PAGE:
Legislature fails to override pair of Dunleavy budget vetoes
A vote to override two of the governor’s vetoes has failed in a joint session of the Alaska Legislature.
The vote was on whether to give $5 million to the Alaska Marine Highway System and to restore roughly $70 million in school construction costs to municipal governments.
The 37-20 vote failed to reach the required supermajority of 45 members of the 60-member Legislature.
The joint session started with a bang when Rep. Ben Carpenter, R-Nikiski, failed to come to the session without an excused absence.
Rep. David Eastman and Sen. Lora Reinbold, both Republicans, demanded a call of the House, compelling Carpenter to appear. Debate centered on whether the call was intended to delay the proceedings before each call was withdrawn.
Lawmakers then spoke passionately about the need for additional ferry funding, referencing the impacts to coastal communities of a reduced winter schedule.
“The ferry system is vital; it is not optional,” said Rep. Louise Stutes, a Kodiak Republican.
Other lawmakers stood saying the veto override process is not the way to give Alaska’s ferries more revenue.
“We’ll figure it out legislatively,” said Sen. Mike Shower, a Wasilla Republican.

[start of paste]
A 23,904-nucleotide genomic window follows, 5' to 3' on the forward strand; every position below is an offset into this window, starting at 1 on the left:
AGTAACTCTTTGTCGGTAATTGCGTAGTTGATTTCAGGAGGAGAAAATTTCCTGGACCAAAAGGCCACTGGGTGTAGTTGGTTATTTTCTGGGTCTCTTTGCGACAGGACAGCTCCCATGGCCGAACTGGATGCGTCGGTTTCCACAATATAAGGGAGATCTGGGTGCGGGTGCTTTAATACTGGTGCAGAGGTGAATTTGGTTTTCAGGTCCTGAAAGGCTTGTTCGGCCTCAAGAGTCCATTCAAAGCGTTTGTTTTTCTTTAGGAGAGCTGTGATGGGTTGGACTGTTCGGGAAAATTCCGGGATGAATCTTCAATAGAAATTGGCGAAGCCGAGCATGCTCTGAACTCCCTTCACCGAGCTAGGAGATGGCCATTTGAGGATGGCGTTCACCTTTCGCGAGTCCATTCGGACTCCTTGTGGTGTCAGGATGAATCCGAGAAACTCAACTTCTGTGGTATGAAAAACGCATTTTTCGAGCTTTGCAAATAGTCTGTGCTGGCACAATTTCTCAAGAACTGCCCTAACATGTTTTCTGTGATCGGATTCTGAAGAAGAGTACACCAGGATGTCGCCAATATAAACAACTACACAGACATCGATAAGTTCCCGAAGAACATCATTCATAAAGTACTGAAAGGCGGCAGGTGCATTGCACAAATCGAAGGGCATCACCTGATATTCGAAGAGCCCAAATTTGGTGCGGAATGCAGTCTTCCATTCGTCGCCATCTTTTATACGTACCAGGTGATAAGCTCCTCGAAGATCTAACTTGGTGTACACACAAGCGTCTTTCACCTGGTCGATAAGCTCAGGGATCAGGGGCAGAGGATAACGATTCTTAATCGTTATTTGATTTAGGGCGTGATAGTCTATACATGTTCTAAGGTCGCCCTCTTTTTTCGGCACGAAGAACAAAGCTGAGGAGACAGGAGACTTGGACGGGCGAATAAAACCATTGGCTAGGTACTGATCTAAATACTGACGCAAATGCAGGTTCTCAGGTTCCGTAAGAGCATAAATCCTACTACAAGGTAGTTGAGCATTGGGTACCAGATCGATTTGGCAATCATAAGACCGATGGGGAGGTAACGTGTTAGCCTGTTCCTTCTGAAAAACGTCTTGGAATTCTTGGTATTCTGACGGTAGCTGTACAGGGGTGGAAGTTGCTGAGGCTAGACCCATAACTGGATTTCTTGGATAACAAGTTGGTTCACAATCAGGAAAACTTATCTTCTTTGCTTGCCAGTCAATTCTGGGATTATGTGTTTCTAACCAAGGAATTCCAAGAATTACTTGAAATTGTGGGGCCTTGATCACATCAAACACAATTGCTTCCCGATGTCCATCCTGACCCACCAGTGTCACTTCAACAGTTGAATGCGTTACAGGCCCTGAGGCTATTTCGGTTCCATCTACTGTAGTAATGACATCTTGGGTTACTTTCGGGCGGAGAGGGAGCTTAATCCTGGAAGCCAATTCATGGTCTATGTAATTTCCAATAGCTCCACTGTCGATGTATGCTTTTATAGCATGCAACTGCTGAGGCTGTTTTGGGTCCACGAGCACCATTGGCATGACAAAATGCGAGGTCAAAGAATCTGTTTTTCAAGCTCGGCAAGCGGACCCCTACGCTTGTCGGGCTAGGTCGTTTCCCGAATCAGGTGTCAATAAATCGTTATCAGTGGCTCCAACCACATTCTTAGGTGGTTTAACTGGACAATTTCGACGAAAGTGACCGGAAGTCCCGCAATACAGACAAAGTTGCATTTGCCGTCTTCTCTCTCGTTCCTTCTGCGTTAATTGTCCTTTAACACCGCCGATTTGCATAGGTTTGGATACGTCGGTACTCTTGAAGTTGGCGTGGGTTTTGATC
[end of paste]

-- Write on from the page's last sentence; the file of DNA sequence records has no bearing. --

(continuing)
The Dunleavy administration told lawmakers that roughly $12 million in funding would be added to a supplemental budget in February for ferry maintenance.
The money would be used to get vessels back into service that are currently in layup.
According to officials with the Dunleavy administration, ships being offline is the biggest impediment to increasing service to coastal communities.
Some lawmakers said the $5 million would be used for ferry system operations and that it was a critical appropriation needed immediately.
“What we’re concerned about is the empty grocery stores today,” said Sen. Bert Stedman, R-Sitka.
The roughly $70 million vetoed from school bond debt reimbursement also received passionate support on the floor.
Sen. Bill Wielechowski, D-Anchorage, said the state not paying municipal governments for school construction costs would shift costs to local governments and lead to higher property taxes.
The Dunleavy administration circulated a document on Friday showing that school districts hold roughly $500 million in reserves that could allow them to weather a tough fiscal storm.
The $500-million figure was cited by many of the lawmakers voting against the veto override.
Sen. Jesse Kiehl, a Juneau Democrat, said the idea of school districts sitting on large reserves is a myth and includes capital reserves unable to be spent on school construction debt. “That money is not there to cover last year’s bonds,” he said.